Computer people as emotionally backward

Steve Witham (
Mon, 31 Mar 1997 02:30:08 -0400 says-
>It seems to me that people most adept at computers have generally only the
>most superficial awareness of their (and others') emotions.

I think this is less true than most people think,
but more true than some of us would like to believe.

To the extent it's true, it's closely related to the *myth* of
computers, our culture's ideas and images of what computers are about.
Ted Nelson has written about it, and reading his _Computer Lib_ was
what switched me from being a computer insider wannabe to a computer
outsider-insider wannabe. That is, someone who loves computers and wants
to know all the coolest things going on in the field while not buying into
the industry's notions of what's going on.

The Myth, though, provides excuses for crappy, nasty hardware and software
(the Technical Reason Too Difficult To Explain).
It provides rationales for people in charge of computers to have various
sorts of power over people who just use them.
It provides ways for people who aren't computer people to look down
on computers and those nerdy computer people.
It gives the "it's too hard" excuse for non-comps not to learn.
It gives a reason non-experts have to ask experts for help.
It gives a reason for experts to look down on users ("Lusers").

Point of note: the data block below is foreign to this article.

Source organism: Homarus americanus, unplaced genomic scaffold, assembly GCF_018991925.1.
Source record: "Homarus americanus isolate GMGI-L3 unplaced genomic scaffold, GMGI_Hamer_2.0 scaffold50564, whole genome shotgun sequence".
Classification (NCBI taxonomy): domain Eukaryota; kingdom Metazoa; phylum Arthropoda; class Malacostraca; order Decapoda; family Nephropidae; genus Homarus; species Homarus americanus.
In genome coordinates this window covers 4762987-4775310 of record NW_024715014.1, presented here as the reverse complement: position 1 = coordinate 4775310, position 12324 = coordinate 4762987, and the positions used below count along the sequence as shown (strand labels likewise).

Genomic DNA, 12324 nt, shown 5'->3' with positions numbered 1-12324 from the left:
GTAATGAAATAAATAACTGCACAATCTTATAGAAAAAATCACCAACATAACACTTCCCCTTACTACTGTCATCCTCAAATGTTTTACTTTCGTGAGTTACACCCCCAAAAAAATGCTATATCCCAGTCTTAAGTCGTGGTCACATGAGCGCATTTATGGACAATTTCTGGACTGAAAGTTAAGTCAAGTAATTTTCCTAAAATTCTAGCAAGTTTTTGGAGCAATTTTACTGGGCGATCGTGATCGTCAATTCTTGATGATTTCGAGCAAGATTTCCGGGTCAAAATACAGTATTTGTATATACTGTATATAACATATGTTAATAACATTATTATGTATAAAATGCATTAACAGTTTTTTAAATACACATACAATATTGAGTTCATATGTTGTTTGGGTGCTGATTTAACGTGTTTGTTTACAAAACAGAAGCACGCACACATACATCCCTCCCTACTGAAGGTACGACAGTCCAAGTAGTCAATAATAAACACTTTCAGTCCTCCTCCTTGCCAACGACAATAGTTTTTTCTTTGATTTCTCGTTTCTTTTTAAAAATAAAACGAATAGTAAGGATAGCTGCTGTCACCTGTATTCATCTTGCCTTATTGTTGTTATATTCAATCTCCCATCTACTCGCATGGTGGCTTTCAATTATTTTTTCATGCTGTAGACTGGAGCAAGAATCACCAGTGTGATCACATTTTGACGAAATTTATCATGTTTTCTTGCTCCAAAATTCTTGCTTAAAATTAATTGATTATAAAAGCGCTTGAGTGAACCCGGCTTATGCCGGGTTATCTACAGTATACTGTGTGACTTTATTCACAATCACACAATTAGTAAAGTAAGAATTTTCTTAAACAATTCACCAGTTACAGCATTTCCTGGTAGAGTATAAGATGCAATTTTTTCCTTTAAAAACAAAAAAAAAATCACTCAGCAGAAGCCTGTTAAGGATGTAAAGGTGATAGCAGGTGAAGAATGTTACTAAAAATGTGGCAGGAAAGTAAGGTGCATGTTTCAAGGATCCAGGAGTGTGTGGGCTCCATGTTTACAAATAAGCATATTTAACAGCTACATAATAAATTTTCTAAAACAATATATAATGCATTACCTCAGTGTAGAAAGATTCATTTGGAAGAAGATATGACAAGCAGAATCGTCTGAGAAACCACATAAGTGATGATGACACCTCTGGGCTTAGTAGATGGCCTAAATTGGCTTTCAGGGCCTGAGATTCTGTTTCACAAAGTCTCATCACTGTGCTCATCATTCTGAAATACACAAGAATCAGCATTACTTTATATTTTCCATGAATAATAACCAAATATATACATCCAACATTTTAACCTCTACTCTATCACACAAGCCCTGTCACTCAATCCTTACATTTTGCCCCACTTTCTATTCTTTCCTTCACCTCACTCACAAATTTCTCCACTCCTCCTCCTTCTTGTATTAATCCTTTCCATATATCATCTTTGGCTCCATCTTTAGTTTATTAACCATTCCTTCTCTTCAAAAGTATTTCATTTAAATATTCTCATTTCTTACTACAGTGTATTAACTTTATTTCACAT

It gives people a way to feel like they know something important when they
learn some detail or collection of details.

In other words, it's an existing stereotype (or complimentary pair of
stereo(hah)types), that encourages people to sort themselves into two
categories, and then gives them incentives to maintain and exaggerate
the stereotype, not just in what they believe but by taking the roles and
acting out the stereotypes. (Sometimes you play the expert in one context
and the user in another.)

Nelson pointed out that the stereotype isn't really justified by the nature
of computers themselves (which are just boxes programmable to act however
we want). Instead it seems to be a way for our culture to play out various
inner conflicts and themes, like a Rorschach (sp?) inkblot. One conflict
he mentioned was a scale:
Computer (too cold)
<----> Warm Human Being (just right)
<---> Bum, Nigger, Hippie, Psycho (too emotional)
The thing here is that in order to be at just the right point on the scale,
you need to have examples to the left and right of you to be "too far" in
either direction. So "the computer" fills that "cold" role--as do
computer people. Or maybe the computer people are on a scale of
too obsessed/focussed/narrow <--> just right <--> airhead/A.D.D.

It's not reality, and it's not a Lie propagated by a Conspiracy either.
It's a game with incentives for everybody to take sides in and play, and
most people do. And as part of playing, you pass on the incentives and
the Myth to others.

I don't know if my anger shows through here. The idea that instead of the
truth, people deal in these *consensus travesties* of the truth, and
willingly descend into these childish role-playing games, leading "us
innocents" into the same roles--it gripes my butt. Probably because I
was already sucked in. I think I'm one of those people who would've gone
much further in the Nerd direction without _Computer Lib_ appearing at the
right time.


--           Steve Witham          web page under reconsideration
"At the latter I was informal, at the former I wore my suit,
 I wore my swimming suit."  --Kate & Anna McGarrigle